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I was using bit-shift to generate powerset of a given numeric string. I am not able to deduce how can I restrict it to a certain length say 4 and thus improve the execution time by not finding the other subsequences of undesired length. For ex: if given numeric string is "10292", then only following subsequences are needed: 1029, 102, 109, 029, 0292, etc(only with digits 4,3,2,1).

Following is my code:

    scanf("%s", &str); //read numeric string

    int n=strlen(str); //find size of string

    for(i=1;i<(1<<n);++i){ // loop to find subsequences or powerset

        string subseq;




        cout<<subseq<<endl; //print the subsequence
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Is this also homework as stackoverflow.com/questions/11774059/generate-subsequences ? –  Roman Saveljev Aug 3 '12 at 21:02
@RomanSaveljev: No, not homework. Its a codechef question. –  stalin Aug 3 '12 at 21:05
@jahhaj: No. I have to consider all digits of given string. And take only those subsequeces whose size is <=4. –  stalin Aug 3 '12 at 21:08
Yes sorry I misunderstood, I've deleted my comment. You have your answer! –  jahhaj Aug 3 '12 at 21:09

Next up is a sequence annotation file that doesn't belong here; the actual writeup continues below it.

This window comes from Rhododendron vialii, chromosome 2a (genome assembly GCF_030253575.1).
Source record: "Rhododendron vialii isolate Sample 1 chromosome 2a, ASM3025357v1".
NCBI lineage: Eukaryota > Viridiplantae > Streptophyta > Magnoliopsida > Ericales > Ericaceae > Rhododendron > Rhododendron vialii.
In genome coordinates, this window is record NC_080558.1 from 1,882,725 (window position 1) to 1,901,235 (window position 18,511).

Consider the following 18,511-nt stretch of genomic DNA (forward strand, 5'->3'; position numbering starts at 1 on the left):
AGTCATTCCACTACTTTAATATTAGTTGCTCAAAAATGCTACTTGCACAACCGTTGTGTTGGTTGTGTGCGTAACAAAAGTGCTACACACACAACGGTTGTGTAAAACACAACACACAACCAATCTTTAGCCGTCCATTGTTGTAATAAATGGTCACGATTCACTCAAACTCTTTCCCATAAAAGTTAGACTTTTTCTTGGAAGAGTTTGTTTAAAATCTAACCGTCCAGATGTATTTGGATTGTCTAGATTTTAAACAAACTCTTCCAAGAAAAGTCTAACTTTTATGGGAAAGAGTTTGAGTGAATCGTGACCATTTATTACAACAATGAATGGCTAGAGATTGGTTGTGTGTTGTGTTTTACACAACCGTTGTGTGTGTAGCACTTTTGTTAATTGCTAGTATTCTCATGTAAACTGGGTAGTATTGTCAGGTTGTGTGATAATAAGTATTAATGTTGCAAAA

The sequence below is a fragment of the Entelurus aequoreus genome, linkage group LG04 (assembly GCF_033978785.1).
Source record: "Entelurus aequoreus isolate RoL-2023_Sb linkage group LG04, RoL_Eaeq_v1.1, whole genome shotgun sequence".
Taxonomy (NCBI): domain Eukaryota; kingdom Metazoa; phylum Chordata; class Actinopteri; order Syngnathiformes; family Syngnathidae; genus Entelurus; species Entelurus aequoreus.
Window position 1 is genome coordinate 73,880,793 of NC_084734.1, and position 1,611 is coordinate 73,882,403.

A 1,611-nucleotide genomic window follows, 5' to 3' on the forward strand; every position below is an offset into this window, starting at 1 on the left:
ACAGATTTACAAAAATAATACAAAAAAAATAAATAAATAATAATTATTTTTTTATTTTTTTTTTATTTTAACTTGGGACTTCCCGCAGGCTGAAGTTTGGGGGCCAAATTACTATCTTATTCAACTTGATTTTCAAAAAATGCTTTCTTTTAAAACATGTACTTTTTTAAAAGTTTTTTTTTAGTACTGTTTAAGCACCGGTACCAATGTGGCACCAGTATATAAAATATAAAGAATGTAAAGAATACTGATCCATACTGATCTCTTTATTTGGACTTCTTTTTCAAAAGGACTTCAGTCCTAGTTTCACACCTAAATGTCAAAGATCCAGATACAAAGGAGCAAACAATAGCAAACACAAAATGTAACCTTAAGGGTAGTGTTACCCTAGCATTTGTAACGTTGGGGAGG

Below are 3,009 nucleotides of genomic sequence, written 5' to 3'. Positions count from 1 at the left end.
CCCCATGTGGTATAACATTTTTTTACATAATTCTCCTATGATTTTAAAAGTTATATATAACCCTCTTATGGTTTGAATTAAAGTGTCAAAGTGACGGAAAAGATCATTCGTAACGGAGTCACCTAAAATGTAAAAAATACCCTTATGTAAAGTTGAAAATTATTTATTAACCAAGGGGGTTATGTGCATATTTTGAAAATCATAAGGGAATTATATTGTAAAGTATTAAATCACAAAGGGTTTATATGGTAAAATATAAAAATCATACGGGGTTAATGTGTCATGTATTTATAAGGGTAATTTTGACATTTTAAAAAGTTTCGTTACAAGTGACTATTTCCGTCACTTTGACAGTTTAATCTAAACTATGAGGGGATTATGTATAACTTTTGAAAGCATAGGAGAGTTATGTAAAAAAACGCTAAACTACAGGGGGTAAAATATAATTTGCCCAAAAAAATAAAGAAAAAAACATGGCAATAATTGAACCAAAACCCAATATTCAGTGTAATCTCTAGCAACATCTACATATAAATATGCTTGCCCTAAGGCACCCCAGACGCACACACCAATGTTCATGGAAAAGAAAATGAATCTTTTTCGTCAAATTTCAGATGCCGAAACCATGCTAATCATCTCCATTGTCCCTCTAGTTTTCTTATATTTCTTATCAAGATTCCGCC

1 Answer 1

Just put a filter in front of the print statement.

if (subseq.length() <= 4) cout<<subseq<<endl;
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I thought of it; even I tried. But it won't save the precious time to calculate subsequences of undesired length, which is what I want to do. –  stalin Aug 3 '12 at 21:11
Ah, you want it to be fast. You should add that requirement to the question. –  Keith Randall Aug 3 '12 at 21:13
@StalinSubramaniam: Well in that case I think you need to drop your 'bit-shift' method and switch to a recursive approach. A recursive approach can easily count the number of characters included so far and stop when that reaches four. Plus a recursive method wouldn't be limited by the number of bits in an integer. –  jahhaj Aug 3 '12 at 21:14
@Keith: Edited. –  stalin Aug 3 '12 at 21:17
@jahhaj: You right. It could be done by recursive approach. –  stalin Aug 3 '12 at 21:18

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